Allow me to make a mountain out of a mole-scrimmage. As a rule, we shouldn’t read into scrimmages. They’re for entertainment purposes, a means to generate hype around the team, program, and season. I’m not talking about the “secret scrimmages” sealed as tight as a government drone policy. But I can’t help being shocked that in Stanford’s brief (20-minute) Cardinal vs. White scrimmage, one team managed to outscore the other by sixteen. I confess, this is nothing to be startled over. But the final score was 40-24 and it made sense but it didn’t. Like how do you evenly split your team into a blow out? Or why not pause and mix things up to allow for even play? It’s your scrimmage. Like I said, this is admittedly making a mountain out of a molehill but it just seems odd. Arizona’s Red-Blue game yielded an 8-point scoring difference, Cal’s was 3…in three overtimes. Of course Oregon State’s scrimmage was a 77-54 blowout (NOTE: the Beavers never scored 77 points in a Pac-12 game last season) so who really knows. But because the conversation of Stanford basketball has often been player development, I’m curious who’s learning from such a game? This type of competition? Of course I didn’t see the game and – by rule – we’re not to make anything of it. But this feels fittingly familiar for the least familiar Stanford team we’ve seen in awhile. Gone is the “core” that won two NIT titles and beat Kansas. Is that Stanford basketball? It might be. But this year really doesn’t project to anything “special” which at this point at Stanford is an 18-11 regular season, .500 ball in conference, and a strange post-season (but a post-season nonetheless I suppose).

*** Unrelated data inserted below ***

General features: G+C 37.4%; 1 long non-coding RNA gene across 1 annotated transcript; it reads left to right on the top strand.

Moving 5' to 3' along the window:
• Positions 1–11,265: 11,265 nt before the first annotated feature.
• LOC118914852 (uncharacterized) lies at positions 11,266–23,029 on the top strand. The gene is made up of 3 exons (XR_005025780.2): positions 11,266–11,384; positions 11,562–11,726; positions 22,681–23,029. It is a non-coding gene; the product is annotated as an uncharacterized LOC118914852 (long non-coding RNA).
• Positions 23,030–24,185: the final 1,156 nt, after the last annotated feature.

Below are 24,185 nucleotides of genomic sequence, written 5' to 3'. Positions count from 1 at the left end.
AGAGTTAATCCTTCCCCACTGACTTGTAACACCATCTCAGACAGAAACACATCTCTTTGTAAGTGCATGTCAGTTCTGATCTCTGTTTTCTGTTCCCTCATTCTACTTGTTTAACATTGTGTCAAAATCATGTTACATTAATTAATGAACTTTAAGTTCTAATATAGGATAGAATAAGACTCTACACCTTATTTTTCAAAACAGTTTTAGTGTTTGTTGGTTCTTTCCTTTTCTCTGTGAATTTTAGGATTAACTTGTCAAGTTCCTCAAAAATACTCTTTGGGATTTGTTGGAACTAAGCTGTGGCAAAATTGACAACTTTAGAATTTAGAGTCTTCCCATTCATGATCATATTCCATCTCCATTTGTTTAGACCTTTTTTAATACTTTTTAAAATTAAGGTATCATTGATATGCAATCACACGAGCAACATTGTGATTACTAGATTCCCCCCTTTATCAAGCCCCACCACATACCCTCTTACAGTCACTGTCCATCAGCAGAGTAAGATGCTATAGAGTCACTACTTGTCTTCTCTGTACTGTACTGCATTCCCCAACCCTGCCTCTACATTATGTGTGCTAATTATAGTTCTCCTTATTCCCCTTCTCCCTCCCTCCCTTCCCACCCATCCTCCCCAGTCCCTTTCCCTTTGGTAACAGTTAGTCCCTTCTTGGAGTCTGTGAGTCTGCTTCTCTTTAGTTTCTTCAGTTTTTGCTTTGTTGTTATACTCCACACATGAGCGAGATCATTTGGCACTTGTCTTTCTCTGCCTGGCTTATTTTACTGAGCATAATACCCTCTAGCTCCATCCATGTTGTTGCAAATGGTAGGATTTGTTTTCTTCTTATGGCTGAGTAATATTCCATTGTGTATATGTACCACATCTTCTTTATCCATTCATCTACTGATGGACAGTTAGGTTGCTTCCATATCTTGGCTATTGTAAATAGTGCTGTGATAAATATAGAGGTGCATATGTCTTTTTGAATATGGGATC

Why I love them
*turn on the new Adele album to read the following sections Continue reading